Prepared by Franklin Associates for the American Chemistry Council (ACC) and the Canadian Plastics Industry Association, the study assessed the energy requirements and greenhouse gas emissions of six general categories of plastic packaging produced and sold in the United States and Canada. These include caps and closures, beverage containers, other rigid containers, carrier (or shopping) bags, stretch/shrink wrap, and other flexible packaging.
"Plastic packaging enables the safe and efficient delivery of various products which form part of our daily lives, everything from food to essential health and safety aids. However, many are unaware that plastics carry out these functions while at the same time conserving energy and lowering greenhouse gas emissions. This study clearly articulates these benefits to sustainability," notes Carol Hochu, President & CEO of the Canadian Plastics Industry Association.
Study authors used life cycle assessment (LCA) methodology to compare current amounts of various plastic packaging products to packaging made with alternative materials. The findings were striking. The assessment found that for the baseline year 2010, replacing all plastic packaging with non-plastic alternatives for these six types of packaging in Canada would:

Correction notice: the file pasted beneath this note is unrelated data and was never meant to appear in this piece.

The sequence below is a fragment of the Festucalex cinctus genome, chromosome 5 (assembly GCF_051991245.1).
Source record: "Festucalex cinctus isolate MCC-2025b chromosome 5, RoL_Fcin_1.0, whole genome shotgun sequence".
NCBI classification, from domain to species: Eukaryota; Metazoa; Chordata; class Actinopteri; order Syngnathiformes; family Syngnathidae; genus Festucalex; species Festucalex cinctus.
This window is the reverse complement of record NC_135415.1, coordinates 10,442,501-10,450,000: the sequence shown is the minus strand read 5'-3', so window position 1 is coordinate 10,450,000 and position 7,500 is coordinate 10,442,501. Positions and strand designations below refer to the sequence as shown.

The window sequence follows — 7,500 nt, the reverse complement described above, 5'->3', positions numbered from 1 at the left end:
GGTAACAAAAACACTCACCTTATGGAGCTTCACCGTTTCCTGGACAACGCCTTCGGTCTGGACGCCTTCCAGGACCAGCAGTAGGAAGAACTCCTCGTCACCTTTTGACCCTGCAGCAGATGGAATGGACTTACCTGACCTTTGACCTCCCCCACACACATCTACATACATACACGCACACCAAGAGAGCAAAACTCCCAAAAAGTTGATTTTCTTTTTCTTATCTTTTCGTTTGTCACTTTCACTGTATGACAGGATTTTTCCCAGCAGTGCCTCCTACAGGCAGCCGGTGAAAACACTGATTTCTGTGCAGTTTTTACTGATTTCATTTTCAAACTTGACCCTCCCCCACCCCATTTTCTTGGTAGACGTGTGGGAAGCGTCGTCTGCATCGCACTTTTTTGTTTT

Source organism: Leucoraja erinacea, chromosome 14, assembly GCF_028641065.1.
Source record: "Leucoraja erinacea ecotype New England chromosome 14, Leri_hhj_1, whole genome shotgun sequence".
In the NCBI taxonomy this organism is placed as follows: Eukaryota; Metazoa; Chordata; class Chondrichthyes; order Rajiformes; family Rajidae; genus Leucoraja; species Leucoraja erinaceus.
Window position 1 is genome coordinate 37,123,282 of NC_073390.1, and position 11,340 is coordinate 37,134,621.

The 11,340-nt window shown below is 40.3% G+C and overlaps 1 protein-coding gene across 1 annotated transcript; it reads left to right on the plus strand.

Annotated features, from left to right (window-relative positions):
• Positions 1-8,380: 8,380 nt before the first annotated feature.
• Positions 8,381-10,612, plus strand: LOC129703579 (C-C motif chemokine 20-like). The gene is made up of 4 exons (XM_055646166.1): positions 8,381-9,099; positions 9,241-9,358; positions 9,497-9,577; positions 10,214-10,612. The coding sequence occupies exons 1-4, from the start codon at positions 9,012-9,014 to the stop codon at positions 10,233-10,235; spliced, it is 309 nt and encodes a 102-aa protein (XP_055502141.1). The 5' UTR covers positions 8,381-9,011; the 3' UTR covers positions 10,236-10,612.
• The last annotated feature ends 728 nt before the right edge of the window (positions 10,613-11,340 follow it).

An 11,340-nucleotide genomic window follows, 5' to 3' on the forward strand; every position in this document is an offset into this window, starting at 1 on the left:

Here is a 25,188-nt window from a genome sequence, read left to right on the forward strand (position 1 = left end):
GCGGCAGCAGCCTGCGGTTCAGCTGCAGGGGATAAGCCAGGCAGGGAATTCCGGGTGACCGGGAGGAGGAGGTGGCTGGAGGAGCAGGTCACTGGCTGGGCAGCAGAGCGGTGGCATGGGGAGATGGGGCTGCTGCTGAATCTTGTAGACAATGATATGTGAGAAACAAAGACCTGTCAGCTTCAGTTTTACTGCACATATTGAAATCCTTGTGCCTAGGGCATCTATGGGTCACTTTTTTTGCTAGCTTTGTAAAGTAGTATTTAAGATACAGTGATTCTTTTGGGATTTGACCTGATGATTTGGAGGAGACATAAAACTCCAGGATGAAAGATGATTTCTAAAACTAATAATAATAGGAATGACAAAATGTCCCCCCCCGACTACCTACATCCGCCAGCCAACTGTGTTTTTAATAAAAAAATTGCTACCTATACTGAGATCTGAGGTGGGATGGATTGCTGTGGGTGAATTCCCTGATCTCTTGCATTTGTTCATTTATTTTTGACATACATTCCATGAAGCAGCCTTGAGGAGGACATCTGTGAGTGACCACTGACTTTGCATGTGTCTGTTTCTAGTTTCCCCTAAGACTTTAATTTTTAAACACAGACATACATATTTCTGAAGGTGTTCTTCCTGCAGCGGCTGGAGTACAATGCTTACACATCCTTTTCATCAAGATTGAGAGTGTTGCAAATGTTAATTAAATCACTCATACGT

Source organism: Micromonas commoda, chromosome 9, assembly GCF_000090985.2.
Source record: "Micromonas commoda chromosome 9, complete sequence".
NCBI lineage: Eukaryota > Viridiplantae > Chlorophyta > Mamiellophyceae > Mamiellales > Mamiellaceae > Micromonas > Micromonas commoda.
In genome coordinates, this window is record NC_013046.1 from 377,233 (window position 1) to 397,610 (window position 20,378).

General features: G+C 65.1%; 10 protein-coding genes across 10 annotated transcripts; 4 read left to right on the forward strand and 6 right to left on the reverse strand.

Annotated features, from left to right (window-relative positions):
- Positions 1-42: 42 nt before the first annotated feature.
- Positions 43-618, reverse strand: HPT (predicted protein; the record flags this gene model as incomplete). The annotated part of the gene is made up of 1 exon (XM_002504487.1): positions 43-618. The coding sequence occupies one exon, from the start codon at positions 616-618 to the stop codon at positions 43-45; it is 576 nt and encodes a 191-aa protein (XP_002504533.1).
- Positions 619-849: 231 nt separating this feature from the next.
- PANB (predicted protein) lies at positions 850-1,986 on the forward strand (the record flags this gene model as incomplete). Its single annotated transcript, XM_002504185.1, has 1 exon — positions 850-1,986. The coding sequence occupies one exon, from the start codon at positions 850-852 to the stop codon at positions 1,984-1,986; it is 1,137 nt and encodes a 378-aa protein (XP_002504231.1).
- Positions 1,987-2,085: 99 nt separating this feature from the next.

- require almost 4.4 times as much packaging material by weight, increasing the amount of packaging used in Canada by nearly 5.5 million tonnes or 5.5 billion kilograms;
- increase energy use by 2.0 times - equivalent to the amount of oil transported by 18 supertankers; and
- result in 2.3 times more global warming potential - equivalent to adding 3.3 million more cars to our roads.
"Plastics packaging is highly engineered enabling innovation in performance and reductions in material use resulting in enormous sustainability benefits throughout the entire life cycle, as this study shows. After use, plastics make further contributions to sustainability by being re-purposed through recycling or recovered for its energy value and converted into a liquid oil, electricity and into other fuels”. Great progress has been made. Over 70% of Canada's population has the opportunity to recycle all their plastic bottles; over 50% can recycle non-bottle containers; and, 60% can recycle polyethylene plastic film and bags. CPIA will continue its work with partners to expand on recovery efforts to realize greater savings, says Cathy Cirko, VP of the CPIA.